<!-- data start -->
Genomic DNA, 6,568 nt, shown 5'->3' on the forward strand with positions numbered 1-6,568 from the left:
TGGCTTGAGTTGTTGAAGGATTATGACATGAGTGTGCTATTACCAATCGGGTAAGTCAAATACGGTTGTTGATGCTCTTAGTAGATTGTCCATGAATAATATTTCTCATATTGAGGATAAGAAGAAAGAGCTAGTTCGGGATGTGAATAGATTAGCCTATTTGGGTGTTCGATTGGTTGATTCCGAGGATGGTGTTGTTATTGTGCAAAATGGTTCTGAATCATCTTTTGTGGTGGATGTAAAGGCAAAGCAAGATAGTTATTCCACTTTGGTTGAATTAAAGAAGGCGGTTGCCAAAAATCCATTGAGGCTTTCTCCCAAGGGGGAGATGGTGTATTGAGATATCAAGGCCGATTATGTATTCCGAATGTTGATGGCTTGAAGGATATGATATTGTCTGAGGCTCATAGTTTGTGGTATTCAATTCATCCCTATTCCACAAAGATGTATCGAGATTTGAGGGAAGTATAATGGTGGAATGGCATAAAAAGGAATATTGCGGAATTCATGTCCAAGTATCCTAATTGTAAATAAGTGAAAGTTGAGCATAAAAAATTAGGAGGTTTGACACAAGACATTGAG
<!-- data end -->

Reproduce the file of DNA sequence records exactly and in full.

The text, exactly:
Genomic DNA, 6,568 nt, shown 5'->3' on the forward strand with positions numbered 1-6,568 from the left:
TGGCTTGAGTTGTTGAAGGATTATGACATGAGTGTGCTATTACCAATCGGGTAAGTCAAATACGGTTGTTGATGCTCTTAGTAGATTGTCCATGAATAATATTTCTCATATTGAGGATAAGAAGAAAGAGCTAGTTCGGGATGTGAATAGATTAGCCTATTTGGGTGTTCGATTGGTTGATTCCGAGGATGGTGTTGTTATTGTGCAAAATGGTTCTGAATCATCTTTTGTGGTGGATGTAAAGGCAAAGCAAGATAGTTATTCCACTTTGGTTGAATTAAAGAAGGCGGTTGCCAAAAATCCATTGAGGCTTTCTCCCAAGGGGGAGATGGTGTATTGAGATATCAAGGCCGATTATGTATTCCGAATGTTGATGGCTTGAAGGATATGATATTGTCTGAGGCTCATAGTTTGTGGTATTCAATTCATCCCTATTCCACAAAGATGTATCGAGATTTGAGGGAAGTATAATGGTGGAATGGCATAAAAAGGAATATTGCGGAATTCATGTCCAAGTATCCTAATTGTAAATAAGTGAAAGTTGAGCATAAAAAATTAGGAGGTTTGACACAAGACATTGAG